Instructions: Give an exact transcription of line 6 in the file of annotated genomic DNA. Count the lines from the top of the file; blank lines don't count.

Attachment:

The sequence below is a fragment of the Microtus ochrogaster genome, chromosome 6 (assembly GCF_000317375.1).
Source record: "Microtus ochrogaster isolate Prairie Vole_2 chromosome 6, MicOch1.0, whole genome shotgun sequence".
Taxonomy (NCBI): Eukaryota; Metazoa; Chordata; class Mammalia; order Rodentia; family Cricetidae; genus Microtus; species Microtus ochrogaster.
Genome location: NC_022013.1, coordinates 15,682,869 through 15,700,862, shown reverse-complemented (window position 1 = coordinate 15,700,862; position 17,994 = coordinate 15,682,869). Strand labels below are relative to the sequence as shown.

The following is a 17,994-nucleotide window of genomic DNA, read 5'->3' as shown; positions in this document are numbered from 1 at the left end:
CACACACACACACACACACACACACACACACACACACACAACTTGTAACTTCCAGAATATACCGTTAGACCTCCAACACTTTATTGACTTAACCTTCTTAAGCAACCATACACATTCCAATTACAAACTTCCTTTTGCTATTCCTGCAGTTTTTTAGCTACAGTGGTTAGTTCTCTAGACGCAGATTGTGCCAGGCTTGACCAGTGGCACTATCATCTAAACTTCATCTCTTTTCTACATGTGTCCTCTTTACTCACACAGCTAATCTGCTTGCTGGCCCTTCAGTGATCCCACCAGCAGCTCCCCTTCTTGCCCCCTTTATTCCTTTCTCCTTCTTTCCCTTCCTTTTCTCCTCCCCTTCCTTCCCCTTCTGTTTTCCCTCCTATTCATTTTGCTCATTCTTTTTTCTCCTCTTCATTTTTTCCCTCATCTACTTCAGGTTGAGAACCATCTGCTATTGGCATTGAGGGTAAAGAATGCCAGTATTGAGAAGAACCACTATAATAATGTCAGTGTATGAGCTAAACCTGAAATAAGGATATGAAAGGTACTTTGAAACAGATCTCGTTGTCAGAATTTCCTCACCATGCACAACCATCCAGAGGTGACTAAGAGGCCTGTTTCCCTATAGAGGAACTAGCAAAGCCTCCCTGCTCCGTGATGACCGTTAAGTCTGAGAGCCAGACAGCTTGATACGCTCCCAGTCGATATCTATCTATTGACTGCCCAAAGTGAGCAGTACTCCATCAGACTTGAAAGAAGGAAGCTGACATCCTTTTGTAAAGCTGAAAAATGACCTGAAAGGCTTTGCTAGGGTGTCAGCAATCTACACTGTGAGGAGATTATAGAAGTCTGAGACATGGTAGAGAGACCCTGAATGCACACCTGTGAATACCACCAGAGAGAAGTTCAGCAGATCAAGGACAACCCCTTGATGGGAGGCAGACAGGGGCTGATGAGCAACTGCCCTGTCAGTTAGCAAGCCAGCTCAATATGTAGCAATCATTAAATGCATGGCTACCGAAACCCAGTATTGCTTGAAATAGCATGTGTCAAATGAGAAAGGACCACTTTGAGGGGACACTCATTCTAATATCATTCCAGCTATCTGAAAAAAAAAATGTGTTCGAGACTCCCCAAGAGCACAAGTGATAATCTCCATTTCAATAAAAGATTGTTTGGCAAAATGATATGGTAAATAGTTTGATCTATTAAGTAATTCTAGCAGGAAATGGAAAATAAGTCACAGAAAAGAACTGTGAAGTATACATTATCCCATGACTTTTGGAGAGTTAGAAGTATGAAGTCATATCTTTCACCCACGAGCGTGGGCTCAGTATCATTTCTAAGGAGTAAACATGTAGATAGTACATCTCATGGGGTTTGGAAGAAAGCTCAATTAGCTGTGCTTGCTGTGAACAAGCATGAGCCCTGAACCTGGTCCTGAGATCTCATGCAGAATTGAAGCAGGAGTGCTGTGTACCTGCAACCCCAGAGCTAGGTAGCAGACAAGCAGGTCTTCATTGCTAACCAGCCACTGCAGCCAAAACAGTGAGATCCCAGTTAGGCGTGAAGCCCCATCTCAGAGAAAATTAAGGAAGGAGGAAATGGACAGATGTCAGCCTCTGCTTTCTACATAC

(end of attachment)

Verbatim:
CACACACACACACACACACACACACACACACACACACACAACTTGTAACTTCCAGAATATACCGTTAGACCTCCAACACTTTATTGACTTAACCTTCTTAAGCAACCATACACATTCCAATTACAAACTTCCTTTTGCTATTCCTGCAGTTTTTTAGCTACAGTGGTTAGTTCTCTAGACGCAGATTGTGCCAGGCTTGACCAGTGGCACTATCATCTAAACTTCATCTCTTTTCTACATGTGTCCTCTTTACTCACACAGCTAATCTGCTTGCTGGCCCTTCAGTGATCCCACCAGCAGCTCCCCTTCTTGCCCCCTTTATTCCTTTCTCCTTCTTTCCCTTCCTTTTCTCCTCCCCTTCCTTCCCCTTCTGTTTTCCCTCCTATTCATTTTGCTCATTCTTTTTTCTCCTCTTCATTTTTTCCCTCATCTACTTCAGGTTGAGAACCATCTGCTATTGGCATTGAGGGTAAAGAATGCCAGTATTGAGAAGAACCACTATAATAATGTCAGTGTATGAGCTAAACCTGAAATAAGGATATGAAAGGTACTTTGAAACAGATCTCGTTGTCAGAATTTCCTCACCATGCACAACCATCCAGAGGTGACTAAGAGGCCTGTTTCCCTATAGAGGAACTAGCAAAGCCTCCCTGCTCCGTGATGACCGTTAAGTCTGAGAGCCAGACAGCTTGATACGCTCCCAGTCGATATCTATCTATTGACTGCCCAAAGTGAGCAGTACTCCATCAGACTTGAAAGAAGGAAGCTGACATCCTTTTGTAAAGCTGAAAAATGACCTGAAAGGCTTTGCTAGGGTGTCAGCAATCTACACTGTGAGGAGATTATAGAAGTCTGAGACATGGTAGAGAGACCCTGAATGCACACCTGTGAATACCACCAGAGAGAAGTTCAGCAGATCAAGGACAACCCCTTGATGGGAGGCAGACAGGGGCTGATGAGCAACTGCCCTGTCAGTTAGCAAGCCAGCTCAATATGTAGCAATCATTAAATGCATGGCTACCGAAACCCAGTATTGCTTGAAATAGCATGTGTCAAATGAGAAAGGACCACTTTGAGGGGACACTCATTCTAATATCATTCCAGCTATCTGAAAAAAAAAATGTGTTCGAGACTCCCCAAGAGCACAAGTGATAATCTCCATTTCAATAAAAGATTGTTTGGCAAAATGATATGGTAAATAGTTTGATCTATTAAGTAATTCTAGCAGGAAATGGAAAATAAGTCACAGAAAAGAACTGTGAAGTATACATTATCCCATGACTTTTGGAGAGTTAGAAGTATGAAGTCATATCTTTCACCCACGAGCGTGGGCTCAGTATCATTTCTAAGGAGTAAACATGTAGATAGTACATCTCATGGGGTTTGGAAGAAAGCTCAATTAGCTGTGCTTGCTGTGAACAAGCATGAGCCCTGAACCTGGTCCTGAGATCTCATGCAGAATTGAAGCAGGAGTGCTGTGTACCTGCAACCCCAGAGCTAGGTAGCAGACAAGCAGGTCTTCATTGCTAACCAGCCACTGCAGCCAAAACAGTGAGATCCCAGTTAGGCGTGAAGCCCCATCTCAGAGAAAATTAAGGAAGGAGGAAATGGACAGATGTCAGCCTCTGCTTTCTACATAC